By Ryan Ferrell (Research Scientist)
This isn’t the first time I’ve had to lug thousands of pounds-worth of supplies into the remote wilderness of Pepperwood. Installing fixed geometry stream gauging stations high in the steep, flashy, ephemeral headwaters of California’s inner coastal range is not the kind of project that people line up to help with. “Is all this worth it?” Asked one of the younger volunteers as we carried the last of the remaining supplies down 500ft of rope into the canyon below. The answer, enthusiastically, came from Dr. Peter Hartsough, Professor of Headwaters and Forest Hydrology at UC Davis and invaluable project partner.
The work is hard: this weir, one of two, has taken months of preparation, siting, and low impact construction (all by hand) to give us the tools we need to measure streamflow in these headwater locations where “floods are born.” High on the mountains and hills that transect Sonoma County is where the majority of precipitation falls. Having the ability to monitor and measure realtime streamflow in these remote areas provides critical data for forecasting water supply and flood timing, duration, and intensity for low lying communities along the Russian River.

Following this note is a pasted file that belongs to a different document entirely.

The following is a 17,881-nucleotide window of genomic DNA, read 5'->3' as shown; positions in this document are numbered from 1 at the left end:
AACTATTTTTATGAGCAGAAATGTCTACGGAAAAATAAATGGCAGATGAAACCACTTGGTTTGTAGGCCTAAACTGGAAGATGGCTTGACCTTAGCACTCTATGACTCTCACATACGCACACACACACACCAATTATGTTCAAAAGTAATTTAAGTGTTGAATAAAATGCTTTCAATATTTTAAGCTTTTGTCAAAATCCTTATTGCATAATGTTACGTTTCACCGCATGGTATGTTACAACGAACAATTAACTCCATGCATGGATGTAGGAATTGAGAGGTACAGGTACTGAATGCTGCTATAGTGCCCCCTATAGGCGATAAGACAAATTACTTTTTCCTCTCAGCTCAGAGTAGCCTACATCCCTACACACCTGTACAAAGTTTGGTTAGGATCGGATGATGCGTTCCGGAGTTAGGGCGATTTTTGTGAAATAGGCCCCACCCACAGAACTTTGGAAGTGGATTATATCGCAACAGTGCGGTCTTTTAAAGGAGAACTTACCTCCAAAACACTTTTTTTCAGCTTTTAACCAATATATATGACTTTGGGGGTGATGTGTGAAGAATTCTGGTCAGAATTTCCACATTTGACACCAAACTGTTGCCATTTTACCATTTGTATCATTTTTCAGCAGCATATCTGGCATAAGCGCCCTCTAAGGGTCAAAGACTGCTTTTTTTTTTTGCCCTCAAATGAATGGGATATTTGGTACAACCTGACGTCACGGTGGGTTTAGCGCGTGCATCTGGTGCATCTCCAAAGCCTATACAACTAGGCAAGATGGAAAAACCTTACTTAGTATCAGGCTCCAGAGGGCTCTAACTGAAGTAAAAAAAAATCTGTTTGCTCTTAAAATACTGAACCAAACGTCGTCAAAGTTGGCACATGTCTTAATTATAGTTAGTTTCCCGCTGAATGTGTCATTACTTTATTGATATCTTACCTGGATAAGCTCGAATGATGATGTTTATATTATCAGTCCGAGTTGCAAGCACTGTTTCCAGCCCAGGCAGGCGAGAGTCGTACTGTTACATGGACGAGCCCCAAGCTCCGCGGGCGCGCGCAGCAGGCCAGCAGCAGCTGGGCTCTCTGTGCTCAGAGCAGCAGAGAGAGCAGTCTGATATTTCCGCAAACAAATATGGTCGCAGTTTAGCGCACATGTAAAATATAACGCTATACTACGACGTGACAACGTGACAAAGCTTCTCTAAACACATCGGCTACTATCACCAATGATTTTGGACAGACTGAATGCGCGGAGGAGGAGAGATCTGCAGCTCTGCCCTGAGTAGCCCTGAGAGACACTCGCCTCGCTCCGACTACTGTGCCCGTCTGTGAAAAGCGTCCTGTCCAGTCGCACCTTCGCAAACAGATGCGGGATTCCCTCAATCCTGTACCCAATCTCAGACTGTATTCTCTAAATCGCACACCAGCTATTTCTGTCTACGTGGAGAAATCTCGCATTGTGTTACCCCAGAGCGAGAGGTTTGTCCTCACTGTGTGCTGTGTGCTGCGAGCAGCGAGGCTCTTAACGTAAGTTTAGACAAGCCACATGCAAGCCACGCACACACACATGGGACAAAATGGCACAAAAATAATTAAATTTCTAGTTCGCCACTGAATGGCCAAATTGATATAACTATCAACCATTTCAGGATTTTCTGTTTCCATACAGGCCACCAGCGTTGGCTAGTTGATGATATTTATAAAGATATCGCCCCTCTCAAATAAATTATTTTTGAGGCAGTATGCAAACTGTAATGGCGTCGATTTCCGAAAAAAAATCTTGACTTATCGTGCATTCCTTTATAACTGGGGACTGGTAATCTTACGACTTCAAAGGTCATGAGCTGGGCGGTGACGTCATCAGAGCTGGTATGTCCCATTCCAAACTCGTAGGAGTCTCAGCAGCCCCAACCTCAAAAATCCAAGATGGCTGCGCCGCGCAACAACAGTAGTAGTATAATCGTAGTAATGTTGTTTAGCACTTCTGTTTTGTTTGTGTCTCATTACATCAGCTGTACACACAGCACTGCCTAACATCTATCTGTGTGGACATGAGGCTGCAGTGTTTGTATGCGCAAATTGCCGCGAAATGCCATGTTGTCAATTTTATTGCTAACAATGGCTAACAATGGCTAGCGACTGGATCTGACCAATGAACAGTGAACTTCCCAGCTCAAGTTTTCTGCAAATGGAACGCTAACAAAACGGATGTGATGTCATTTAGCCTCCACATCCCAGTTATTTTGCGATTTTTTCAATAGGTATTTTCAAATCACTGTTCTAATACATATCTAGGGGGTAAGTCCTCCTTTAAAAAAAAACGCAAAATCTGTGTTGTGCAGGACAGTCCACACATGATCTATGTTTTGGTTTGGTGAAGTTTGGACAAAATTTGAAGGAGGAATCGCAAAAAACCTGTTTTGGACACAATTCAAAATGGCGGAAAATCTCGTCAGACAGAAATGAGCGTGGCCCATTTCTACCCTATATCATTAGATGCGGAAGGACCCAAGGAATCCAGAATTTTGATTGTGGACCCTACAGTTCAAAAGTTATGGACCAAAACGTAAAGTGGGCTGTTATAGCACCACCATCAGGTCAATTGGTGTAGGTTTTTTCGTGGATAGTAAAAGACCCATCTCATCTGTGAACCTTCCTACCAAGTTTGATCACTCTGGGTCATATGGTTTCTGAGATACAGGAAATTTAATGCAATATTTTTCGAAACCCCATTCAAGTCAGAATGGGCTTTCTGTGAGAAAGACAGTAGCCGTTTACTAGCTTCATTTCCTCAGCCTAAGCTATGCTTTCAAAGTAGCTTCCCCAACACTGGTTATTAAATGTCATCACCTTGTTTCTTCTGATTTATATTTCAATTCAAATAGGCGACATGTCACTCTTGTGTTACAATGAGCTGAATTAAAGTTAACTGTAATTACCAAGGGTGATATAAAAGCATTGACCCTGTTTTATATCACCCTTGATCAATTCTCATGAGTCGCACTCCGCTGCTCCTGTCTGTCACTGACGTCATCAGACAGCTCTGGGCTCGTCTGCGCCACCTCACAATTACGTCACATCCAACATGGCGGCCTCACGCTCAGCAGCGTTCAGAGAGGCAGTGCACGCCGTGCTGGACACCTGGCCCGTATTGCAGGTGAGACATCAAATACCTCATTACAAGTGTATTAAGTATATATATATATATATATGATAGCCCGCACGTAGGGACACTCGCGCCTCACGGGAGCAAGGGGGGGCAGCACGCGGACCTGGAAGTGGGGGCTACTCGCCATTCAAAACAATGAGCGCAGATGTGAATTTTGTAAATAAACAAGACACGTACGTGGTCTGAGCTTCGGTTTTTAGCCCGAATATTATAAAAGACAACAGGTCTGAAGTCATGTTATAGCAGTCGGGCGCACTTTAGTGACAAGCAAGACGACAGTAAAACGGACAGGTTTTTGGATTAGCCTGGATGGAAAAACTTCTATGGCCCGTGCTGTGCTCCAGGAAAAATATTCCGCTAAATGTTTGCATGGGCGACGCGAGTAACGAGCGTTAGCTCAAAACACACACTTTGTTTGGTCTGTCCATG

But there is another objective behind these stream gauging stations. They’re part of a paired watershed study monitoring the effects of forest stewardship on the water balance. Specifically, we are seeking to quantify how forest thinning, combined with prescribed fire, shifts the timing and distribution of water across the ecosystem. By doing this Pepperwood can adaptively manage our forest and will have the ability to refine management techniques, timing, and scale to accomplish the desired effect. Furthermore, we will be able to better inform local landowners, partner agencies, and others seeking to steward their forested lands.
I need to acknowledge those folks who helped make this all happen. I sincerely appreciate their sweat, blood, and tears.